Presentation on theme: "A Tale of Two Central Bankers: Eccles, Prebisch and Financial Reform Matías Vernengo."— Presentation transcript:
A Tale of Two Central Bankers: Eccles, Prebisch and Financial Reform Matías Vernengo
Plan of the Talk The Depression led to a need to rethink the principles of Central Banking; In the Center central bankers dismissed the so-called real bills doctrine, and developed an activist view of the central bank; In the periphery central banks changed to try to insulate the worst effects of balance of payments crises; Eccles and Prebisch are paradigmatic examples of those tendencies; Central banks were designed to stimulate, directly or indirectly, demand, and to maintain full employment. Class conflict and external shocks were seen as central for demand management.
Central Bank Reform Real Bills Doctrine suggests that the Central Bank passively provides liquidity to the system. It is generally presumed that in the 1930s a more activist position (leaning against the wind) was developed; The collapse of the Gold Standard gave an additional degree of freedom to central bankers (exchange rate policy); Before Keynesian policies became popular, the role of demand policies was central for recovery; Contested terrain view of monetary policy in the center, and the importance of the external constraint in the periphery.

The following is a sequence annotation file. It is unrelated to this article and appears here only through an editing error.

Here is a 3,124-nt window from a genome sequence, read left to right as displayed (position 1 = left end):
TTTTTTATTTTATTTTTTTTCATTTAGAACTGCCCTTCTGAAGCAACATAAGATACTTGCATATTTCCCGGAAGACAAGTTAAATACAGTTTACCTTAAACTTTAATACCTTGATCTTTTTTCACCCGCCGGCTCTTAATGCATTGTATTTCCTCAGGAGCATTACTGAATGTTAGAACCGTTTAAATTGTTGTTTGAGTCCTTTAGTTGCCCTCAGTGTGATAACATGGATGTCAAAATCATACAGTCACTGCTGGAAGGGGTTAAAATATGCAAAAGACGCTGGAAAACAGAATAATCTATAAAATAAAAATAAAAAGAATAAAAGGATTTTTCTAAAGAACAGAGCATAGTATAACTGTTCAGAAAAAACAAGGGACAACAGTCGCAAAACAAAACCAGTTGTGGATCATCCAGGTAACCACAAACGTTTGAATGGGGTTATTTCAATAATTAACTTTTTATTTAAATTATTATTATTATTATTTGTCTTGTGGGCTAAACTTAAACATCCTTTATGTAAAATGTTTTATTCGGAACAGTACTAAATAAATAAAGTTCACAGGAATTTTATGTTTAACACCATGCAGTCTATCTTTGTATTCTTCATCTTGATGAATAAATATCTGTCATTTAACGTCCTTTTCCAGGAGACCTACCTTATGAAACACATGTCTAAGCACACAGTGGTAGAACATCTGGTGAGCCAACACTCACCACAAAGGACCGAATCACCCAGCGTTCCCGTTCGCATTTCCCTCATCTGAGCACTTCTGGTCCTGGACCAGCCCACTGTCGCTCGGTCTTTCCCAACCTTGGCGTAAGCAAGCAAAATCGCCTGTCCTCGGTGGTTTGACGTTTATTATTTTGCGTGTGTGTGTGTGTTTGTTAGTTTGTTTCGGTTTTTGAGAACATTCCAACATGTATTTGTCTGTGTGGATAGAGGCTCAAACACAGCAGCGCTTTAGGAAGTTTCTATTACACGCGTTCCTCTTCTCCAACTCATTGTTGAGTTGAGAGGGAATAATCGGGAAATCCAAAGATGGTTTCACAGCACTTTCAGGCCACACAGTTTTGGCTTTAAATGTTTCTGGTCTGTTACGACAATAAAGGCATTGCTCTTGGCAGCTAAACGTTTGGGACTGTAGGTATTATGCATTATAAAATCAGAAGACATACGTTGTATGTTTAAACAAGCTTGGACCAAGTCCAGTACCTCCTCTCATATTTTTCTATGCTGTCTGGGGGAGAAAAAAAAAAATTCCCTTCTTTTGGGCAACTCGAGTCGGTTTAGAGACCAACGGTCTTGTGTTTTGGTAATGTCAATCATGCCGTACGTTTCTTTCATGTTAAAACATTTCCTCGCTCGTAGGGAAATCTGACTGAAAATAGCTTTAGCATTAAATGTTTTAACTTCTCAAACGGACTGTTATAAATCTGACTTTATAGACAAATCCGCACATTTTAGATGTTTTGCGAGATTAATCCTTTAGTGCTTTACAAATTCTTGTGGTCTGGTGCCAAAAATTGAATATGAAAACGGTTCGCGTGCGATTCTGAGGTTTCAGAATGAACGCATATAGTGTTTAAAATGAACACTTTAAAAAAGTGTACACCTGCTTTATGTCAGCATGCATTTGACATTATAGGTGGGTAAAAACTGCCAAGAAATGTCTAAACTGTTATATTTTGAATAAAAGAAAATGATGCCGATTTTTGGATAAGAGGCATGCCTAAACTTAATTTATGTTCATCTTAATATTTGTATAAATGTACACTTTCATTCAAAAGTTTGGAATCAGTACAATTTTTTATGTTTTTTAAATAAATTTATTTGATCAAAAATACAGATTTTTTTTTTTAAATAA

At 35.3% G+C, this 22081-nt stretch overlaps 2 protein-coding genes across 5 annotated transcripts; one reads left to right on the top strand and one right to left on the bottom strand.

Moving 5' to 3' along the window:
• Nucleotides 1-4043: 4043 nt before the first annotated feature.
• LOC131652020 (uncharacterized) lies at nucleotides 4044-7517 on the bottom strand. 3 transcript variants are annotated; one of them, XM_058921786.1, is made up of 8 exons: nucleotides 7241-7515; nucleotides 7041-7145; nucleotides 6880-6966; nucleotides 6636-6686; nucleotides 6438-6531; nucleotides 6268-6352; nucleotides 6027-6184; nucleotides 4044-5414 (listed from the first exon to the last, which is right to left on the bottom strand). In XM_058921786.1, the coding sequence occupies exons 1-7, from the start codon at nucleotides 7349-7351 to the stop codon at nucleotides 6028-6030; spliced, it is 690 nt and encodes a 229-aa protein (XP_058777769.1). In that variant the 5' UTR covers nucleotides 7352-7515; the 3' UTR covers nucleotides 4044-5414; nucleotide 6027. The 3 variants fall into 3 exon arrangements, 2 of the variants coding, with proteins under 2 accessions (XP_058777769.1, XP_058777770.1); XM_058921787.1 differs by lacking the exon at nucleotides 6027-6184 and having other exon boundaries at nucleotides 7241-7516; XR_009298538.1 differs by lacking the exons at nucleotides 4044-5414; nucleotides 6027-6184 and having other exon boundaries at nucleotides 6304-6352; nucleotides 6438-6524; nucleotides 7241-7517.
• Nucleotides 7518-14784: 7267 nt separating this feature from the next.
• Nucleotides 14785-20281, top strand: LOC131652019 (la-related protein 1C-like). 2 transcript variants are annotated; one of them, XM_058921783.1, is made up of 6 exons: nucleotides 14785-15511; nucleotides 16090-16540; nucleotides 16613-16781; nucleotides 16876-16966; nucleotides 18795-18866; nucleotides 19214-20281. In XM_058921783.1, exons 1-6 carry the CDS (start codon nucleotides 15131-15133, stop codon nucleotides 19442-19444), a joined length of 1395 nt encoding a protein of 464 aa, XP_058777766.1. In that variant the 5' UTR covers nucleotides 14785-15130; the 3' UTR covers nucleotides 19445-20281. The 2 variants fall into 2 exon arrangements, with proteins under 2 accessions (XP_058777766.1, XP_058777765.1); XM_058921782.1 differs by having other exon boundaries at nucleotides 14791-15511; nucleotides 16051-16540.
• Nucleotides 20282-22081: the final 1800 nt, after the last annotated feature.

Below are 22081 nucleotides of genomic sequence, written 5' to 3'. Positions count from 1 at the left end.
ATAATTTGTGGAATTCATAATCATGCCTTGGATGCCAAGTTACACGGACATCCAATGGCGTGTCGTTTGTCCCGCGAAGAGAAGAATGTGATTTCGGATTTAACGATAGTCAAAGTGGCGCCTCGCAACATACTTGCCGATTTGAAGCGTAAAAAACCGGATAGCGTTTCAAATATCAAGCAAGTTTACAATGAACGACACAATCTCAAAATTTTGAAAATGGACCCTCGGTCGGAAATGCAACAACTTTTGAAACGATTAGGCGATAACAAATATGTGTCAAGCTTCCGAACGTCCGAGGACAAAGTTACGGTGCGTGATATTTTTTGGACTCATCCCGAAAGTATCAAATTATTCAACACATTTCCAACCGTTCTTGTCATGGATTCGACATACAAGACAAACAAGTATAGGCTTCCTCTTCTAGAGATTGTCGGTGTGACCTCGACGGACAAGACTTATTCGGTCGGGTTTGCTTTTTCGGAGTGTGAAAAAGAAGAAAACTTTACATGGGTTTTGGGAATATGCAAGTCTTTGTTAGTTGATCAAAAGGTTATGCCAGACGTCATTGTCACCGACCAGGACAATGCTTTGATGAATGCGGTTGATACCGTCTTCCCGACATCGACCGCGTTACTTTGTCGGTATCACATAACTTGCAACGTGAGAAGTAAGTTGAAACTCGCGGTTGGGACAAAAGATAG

Marriner S. Eccles (1890-1977) Inefficiency of monetary policy (pushing on a string); Monetary policy centered on the role of the Fed as fiscal agent of the government, maintaining a 2.5 percent interest on government bonds, and increasing the amount of bonds held by the banking sector; Eccles’ program consisted of increasing transfers to states, increase federal government spending, implement a program to control production and raise agricultural prices, refinance mortgages on a long term basis at low rates of interest, and bring about a permanent settlement of inter-allied debts by promoting cancellation of debts.
Raúl Prebisch (1901-1986) The other Prebisch (conservative or pragmatic?); Prebisch saw monetary policy as an instrument to manage the cycle, that was in the case of the periphery imposed by external shocks; Further, he saw the secular deterioration of export prices as the central problem for developing countries, and the infeasibility of generating employment by exporting commodities; Advantages of abandoning the ‘intermittent Gold Standard.’
Conclusion Eccles considered the role of the Federal Reserve as fiscal agent of the Treasury as the essential one, in a situation that only expansionary fiscal policy could turn the economy around; Prebisch considered that an independent central bank could minimize the effects of external crises in smooth out the cycle, in particular, by allowing a more depreciated currency and the abandonment of the Gold Standard; Both Eccles and Prebisch did NOT consider that the central role of the central bank was to control inflation, even though they remained concerned about inflation.